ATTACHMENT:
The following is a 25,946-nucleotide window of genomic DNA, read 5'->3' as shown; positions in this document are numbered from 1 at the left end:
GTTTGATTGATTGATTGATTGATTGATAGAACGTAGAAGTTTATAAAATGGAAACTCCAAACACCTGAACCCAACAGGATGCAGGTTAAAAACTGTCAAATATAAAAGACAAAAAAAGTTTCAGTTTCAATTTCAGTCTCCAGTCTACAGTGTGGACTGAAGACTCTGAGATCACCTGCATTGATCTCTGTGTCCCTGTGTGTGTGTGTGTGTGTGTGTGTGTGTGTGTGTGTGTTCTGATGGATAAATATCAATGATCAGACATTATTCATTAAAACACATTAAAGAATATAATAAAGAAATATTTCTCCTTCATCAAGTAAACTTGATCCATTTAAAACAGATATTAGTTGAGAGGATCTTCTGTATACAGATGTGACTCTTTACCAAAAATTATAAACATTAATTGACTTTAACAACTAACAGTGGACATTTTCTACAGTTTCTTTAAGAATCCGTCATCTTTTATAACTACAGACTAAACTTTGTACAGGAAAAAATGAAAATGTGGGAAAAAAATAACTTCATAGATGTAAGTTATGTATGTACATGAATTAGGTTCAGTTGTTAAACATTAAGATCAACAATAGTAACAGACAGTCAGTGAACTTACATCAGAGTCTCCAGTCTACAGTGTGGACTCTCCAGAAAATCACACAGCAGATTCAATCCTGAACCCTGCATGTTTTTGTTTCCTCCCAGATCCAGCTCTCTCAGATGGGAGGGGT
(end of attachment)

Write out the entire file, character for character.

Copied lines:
The following is a 25,946-nucleotide window of genomic DNA, read 5'->3' as shown; positions in this document are numbered from 1 at the left end:
GTTTGATTGATTGATTGATTGATTGATAGAACGTAGAAGTTTATAAAATGGAAACTCCAAACACCTGAACCCAACAGGATGCAGGTTAAAAACTGTCAAATATAAAAGACAAAAAAAGTTTCAGTTTCAATTTCAGTCTCCAGTCTACAGTGTGGACTGAAGACTCTGAGATCACCTGCATTGATCTCTGTGTCCCTGTGTGTGTGTGTGTGTGTGTGTGTGTGTGTGTGTGTGTTCTGATGGATAAATATCAATGATCAGACATTATTCATTAAAACACATTAAAGAATATAATAAAGAAATATTTCTCCTTCATCAAGTAAACTTGATCCATTTAAAACAGATATTAGTTGAGAGGATCTTCTGTATACAGATGTGACTCTTTACCAAAAATTATAAACATTAATTGACTTTAACAACTAACAGTGGACATTTTCTACAGTTTCTTTAAGAATCCGTCATCTTTTATAACTACAGACTAAACTTTGTACAGGAAAAAATGAAAATGTGGGAAAAAAATAACTTCATAGATGTAAGTTATGTATGTACATGAATTAGGTTCAGTTGTTAAACATTAAGATCAACAATAGTAACAGACAGTCAGTGAACTTACATCAGAGTCTCCAGTCTACAGTGTGGACTCTCCAGAAAATCACACAGCAGATTCAATCCTGAACCCTGCATGTTTTTGTTTCCTCCCAGATCCAGCTCTCTCAGATGGGAGGGGT